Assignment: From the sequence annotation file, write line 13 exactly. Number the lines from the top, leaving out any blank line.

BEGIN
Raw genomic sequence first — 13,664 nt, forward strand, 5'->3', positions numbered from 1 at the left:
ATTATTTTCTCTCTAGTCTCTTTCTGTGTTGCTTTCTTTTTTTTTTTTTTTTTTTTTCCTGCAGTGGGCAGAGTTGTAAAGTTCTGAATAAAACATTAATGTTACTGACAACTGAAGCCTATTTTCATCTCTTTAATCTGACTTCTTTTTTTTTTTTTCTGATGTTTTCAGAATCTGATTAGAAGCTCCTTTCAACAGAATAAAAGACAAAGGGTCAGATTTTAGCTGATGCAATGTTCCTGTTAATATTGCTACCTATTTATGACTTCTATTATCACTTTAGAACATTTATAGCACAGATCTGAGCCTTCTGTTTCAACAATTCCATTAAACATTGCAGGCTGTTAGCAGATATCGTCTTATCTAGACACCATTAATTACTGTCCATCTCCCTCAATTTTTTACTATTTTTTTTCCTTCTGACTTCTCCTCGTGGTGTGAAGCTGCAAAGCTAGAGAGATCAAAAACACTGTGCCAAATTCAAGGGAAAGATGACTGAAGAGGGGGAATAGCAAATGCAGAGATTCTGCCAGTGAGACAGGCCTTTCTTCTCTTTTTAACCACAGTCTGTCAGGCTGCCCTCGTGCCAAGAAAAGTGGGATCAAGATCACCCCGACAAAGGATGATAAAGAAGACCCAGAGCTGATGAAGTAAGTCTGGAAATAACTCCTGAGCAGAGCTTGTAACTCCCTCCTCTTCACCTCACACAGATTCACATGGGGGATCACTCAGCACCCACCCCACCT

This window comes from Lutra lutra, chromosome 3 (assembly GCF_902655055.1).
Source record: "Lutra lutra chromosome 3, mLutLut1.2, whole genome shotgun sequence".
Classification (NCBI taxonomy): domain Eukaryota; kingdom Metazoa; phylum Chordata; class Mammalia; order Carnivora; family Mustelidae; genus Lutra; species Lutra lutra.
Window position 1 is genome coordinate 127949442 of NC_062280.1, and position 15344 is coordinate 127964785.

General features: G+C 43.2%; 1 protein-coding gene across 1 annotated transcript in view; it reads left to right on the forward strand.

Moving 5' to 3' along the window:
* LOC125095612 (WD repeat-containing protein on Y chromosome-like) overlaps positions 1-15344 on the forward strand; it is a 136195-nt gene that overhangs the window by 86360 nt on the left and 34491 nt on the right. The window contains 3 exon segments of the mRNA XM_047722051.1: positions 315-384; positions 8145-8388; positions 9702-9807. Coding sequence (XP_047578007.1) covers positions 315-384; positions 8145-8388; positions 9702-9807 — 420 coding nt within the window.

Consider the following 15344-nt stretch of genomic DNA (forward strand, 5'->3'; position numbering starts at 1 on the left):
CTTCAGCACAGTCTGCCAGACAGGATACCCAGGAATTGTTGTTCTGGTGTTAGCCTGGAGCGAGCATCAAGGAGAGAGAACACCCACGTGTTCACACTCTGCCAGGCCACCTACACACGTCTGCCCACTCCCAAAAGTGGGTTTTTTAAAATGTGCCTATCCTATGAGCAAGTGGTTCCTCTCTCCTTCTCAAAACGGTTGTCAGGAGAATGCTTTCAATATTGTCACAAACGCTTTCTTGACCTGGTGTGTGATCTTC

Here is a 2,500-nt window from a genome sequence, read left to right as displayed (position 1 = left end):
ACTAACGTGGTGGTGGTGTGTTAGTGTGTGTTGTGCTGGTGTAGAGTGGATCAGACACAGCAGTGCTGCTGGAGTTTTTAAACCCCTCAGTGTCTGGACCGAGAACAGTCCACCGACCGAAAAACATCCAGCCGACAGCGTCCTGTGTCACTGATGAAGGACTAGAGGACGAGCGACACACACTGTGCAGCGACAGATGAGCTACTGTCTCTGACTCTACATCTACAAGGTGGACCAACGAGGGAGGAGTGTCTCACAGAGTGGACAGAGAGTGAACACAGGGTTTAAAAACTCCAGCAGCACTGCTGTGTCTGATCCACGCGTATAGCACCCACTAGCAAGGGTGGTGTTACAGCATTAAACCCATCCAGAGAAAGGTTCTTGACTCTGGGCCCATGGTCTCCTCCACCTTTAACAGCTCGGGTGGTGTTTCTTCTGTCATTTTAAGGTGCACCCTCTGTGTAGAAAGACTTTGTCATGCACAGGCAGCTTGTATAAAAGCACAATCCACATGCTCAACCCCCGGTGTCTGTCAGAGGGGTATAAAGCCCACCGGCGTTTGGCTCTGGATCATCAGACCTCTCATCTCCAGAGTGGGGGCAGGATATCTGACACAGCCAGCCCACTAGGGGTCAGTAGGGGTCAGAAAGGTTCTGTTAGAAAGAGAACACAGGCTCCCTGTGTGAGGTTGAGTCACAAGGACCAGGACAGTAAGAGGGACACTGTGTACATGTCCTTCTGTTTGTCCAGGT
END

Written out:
ACTAACGTGGTGGTGGTGTGTTAGTGTGTGTTGTGCTGGTGTAGAGTGGATCAGACACAGCAGTGCTGCTGGAGTTTTTAAACCCCTCAGTGTCTGGACCGAGAACAGTCCACCGACCGAAAAACATCCAGCCGACAGCGTCCTGTGTCACTGATGAAGGACTAGAGGACGAGCGACACACACTGTGCAGCGACAGATGAGCTACTGTCTCTGACTCTACATCTACAAGGTGGACCAACGAGGGAGGAGTGTCTCACAGAGTGGACAGAGAGTGAACACAGGGTTTAAAAACTCCAGCAGCACTGCTGTGTCTGATCCACGCGTATAGCACCCACTAGCAAGGGTGGTGTTACAGCATTAAACCCATCCAGAGAAAGGTTCTTGACTCTGGGCCCATGGTCTCCTCCACCTTTAACAGCTCGGGTGGTGTTTCTTCTGTCATTTTAAGGTGCACCCTCTGTGTAGAAAGACTTTGTCATGCACAGGCAGCTTGTATAAAAGCACAATCCACATGCTCAACCCCCGGTGTCTGTCAGAGGGGTATAAAGCCCACCGGCGTTTGGCTCTGGATCATCAGACCTCTCATCTCCAGAGTGGGGGCAGGATATCTGACACAGCCAGCCCACTAGGGGTCAGTAGGGGTCAGAAAGGTTCTGTTAGAAAGAGAACACAGGCTCCCTGTGTGAGGTTGAGTCACAAGGACCAGGACAGTAAGAGGGACACTGTGTACATGTCCTTCTGTTTGTCCAGGT